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Navitski, Rielle, and Nicolas Poppe. Cosmopolitan Film Cultures in Latin America, 1896-1960., 2017

In the Colonial and Post-Colonial context, before and after Latin America was called as such and its nations were imagined, significant parts of the territory and its people were participants of what we now call Globalization. While this idea is common currency in the fields of History and Literary Studies, most film scholars tend to focus their inquiry on global flows and exchanges within in the last two decades of the twentieth century. In fact, there is abundant literature about the crisis of national cinemas and the advent of globalization in the context of the Neo-Liberal reform of the late 1980s and early 1990s. Breaking away from such narrow approach, Navitski and Poppe’s Cosmopolitan Film Cultures in Latin America explain the complex ways in which the emergence, development and consolidation of Latin American film markets and industries deliberately engaged the multiple expressions of European and North-American cinema. This is perhaps the most important contribution of this book: following the seminal work of scholars like Ana López[1], it shows the existence of economic and cultural exchanges between metropolitan film-exporting nations and the Latin American public. To this end, eleven contributors expose the political and ethical implications of cultural consumption of moving images. These chapters cover more than six decades of film history characterized by radical transformations and, while doing this, carefully reveal the negotiations between the local, the national, and the global; the tensions between the popular and the elite; the exchanges between audiences, critics and distributors.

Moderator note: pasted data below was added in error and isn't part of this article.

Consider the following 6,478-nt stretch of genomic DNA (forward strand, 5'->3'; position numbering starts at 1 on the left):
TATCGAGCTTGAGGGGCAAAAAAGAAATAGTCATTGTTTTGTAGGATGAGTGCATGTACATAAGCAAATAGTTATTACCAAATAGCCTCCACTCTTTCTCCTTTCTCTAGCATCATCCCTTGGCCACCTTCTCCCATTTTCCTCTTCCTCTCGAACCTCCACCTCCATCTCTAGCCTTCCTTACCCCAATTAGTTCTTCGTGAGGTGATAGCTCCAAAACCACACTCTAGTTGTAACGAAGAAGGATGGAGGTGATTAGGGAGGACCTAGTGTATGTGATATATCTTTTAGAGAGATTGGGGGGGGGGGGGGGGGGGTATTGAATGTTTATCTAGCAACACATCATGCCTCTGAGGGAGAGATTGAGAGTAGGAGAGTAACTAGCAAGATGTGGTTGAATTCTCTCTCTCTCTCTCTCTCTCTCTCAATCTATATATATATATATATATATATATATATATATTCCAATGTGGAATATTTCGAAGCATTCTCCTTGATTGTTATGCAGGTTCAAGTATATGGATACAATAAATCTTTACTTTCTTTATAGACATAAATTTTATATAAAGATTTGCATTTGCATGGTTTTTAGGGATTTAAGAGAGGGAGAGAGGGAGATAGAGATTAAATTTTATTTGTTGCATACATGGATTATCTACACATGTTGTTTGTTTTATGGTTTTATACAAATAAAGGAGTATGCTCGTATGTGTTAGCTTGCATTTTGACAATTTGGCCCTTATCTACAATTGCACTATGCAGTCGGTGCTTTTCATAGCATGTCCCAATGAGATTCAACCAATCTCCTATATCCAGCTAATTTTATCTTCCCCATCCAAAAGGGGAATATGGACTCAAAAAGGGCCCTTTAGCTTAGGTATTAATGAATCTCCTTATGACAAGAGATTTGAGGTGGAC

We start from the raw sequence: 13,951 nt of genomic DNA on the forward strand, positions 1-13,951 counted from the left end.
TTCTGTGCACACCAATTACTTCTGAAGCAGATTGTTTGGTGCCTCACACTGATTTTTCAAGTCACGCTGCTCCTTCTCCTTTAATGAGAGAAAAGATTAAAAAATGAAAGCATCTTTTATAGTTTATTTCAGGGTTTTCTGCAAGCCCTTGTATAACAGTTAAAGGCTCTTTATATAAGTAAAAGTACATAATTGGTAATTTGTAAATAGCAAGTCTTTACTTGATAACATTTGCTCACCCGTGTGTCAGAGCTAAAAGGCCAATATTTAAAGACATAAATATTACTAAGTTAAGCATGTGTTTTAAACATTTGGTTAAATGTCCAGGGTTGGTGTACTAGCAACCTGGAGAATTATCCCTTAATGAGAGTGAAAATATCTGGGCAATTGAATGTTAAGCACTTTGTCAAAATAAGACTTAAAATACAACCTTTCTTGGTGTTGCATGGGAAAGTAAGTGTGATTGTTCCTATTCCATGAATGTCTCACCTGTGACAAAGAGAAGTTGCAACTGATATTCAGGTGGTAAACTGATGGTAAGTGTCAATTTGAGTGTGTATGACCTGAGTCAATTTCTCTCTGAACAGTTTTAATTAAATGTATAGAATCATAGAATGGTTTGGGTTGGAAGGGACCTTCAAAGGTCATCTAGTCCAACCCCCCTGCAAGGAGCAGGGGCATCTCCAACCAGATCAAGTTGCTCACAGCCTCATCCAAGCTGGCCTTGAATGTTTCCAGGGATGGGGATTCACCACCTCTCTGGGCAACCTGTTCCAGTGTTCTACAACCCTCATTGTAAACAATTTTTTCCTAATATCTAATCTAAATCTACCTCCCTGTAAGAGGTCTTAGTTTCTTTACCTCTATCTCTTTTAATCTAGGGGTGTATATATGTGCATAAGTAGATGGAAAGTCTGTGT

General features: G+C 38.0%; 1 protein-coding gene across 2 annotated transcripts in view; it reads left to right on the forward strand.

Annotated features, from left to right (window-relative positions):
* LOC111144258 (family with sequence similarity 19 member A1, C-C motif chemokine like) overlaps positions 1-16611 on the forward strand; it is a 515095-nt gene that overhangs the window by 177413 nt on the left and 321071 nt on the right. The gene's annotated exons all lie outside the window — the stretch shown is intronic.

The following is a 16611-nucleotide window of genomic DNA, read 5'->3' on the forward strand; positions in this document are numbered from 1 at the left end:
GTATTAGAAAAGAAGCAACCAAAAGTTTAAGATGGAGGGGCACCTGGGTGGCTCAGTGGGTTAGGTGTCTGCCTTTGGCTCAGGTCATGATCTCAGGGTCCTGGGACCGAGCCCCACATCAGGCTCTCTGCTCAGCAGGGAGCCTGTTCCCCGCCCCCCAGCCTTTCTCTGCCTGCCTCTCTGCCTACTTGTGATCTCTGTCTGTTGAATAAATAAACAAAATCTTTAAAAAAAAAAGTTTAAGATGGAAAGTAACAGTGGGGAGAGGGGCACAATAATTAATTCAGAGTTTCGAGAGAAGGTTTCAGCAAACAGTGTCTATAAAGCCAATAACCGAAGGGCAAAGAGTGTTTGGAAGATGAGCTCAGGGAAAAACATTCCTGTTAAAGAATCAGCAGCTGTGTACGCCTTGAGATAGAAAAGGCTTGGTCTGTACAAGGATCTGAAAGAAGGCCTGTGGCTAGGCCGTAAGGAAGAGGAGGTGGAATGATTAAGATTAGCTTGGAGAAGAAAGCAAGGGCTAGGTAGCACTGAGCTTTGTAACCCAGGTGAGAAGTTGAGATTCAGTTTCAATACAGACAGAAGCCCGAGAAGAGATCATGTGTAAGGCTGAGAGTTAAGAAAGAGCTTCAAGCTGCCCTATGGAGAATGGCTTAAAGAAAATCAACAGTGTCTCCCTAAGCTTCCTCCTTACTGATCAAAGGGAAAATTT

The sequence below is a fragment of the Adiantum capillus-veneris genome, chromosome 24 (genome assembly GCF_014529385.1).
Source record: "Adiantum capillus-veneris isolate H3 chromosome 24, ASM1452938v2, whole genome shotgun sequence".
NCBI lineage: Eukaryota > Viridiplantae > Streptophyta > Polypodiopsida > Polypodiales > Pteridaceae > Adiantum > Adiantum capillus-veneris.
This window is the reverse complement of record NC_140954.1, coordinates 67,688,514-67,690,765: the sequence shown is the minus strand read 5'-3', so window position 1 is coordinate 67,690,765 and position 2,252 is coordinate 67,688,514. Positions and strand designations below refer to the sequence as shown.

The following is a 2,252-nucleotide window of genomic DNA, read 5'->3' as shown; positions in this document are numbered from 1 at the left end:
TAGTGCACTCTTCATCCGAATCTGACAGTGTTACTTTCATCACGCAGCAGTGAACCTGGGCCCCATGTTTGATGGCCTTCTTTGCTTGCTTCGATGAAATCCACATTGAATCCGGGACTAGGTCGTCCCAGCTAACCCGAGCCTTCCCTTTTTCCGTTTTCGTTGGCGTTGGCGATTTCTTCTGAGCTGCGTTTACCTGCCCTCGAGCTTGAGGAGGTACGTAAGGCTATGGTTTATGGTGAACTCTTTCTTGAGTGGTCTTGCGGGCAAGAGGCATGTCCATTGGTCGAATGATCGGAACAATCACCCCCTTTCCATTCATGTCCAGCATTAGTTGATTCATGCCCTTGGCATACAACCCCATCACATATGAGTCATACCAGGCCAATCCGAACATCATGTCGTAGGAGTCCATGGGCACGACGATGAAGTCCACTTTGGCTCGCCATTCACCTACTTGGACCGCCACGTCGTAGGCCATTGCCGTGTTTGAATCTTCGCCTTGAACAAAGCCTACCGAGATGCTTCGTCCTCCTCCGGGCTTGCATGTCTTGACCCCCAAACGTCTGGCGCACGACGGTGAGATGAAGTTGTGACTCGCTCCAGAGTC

[1] López, Ana M. ‘Early Cinema and Modernity in Latin America’, Cinema Journal, 40 (2000),  48-78.